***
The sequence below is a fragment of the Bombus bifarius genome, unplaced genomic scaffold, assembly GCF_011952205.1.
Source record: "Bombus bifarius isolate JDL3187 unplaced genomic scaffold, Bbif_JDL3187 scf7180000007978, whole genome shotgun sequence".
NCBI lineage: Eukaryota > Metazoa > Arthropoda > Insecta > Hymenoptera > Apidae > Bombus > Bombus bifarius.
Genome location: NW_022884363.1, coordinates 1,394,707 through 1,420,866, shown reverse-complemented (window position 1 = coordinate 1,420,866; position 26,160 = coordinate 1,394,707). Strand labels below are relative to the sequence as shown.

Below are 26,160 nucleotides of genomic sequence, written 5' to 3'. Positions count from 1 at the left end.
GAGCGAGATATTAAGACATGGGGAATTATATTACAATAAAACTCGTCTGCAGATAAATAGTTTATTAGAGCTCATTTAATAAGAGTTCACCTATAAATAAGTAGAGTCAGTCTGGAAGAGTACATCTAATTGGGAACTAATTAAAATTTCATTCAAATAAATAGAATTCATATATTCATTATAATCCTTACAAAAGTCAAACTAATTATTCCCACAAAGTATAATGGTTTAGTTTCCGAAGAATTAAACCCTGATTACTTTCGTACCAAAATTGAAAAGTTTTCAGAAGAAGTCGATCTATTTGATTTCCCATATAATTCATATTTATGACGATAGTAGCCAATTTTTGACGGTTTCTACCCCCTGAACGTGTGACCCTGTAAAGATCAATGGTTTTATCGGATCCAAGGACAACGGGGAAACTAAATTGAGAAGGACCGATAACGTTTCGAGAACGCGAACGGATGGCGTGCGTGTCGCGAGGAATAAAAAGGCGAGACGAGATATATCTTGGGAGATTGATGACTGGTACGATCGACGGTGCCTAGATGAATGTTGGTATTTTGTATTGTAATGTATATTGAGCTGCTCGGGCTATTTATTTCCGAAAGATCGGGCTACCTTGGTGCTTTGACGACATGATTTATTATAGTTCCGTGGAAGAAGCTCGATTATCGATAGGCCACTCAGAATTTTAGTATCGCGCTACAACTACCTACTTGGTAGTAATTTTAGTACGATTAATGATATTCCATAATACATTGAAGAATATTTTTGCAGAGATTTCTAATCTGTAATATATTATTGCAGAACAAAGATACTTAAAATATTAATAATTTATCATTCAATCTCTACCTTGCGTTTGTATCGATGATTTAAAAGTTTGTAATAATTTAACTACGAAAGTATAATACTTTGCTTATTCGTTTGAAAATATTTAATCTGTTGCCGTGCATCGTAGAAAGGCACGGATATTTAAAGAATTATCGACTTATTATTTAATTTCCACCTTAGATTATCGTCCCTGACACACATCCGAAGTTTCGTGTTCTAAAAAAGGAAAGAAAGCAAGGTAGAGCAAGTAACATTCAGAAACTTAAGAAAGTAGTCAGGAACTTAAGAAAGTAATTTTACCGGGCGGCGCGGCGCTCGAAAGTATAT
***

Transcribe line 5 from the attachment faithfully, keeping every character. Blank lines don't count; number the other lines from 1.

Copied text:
Below are 26,160 nucleotides of genomic sequence, written 5' to 3'. Positions count from 1 at the left end.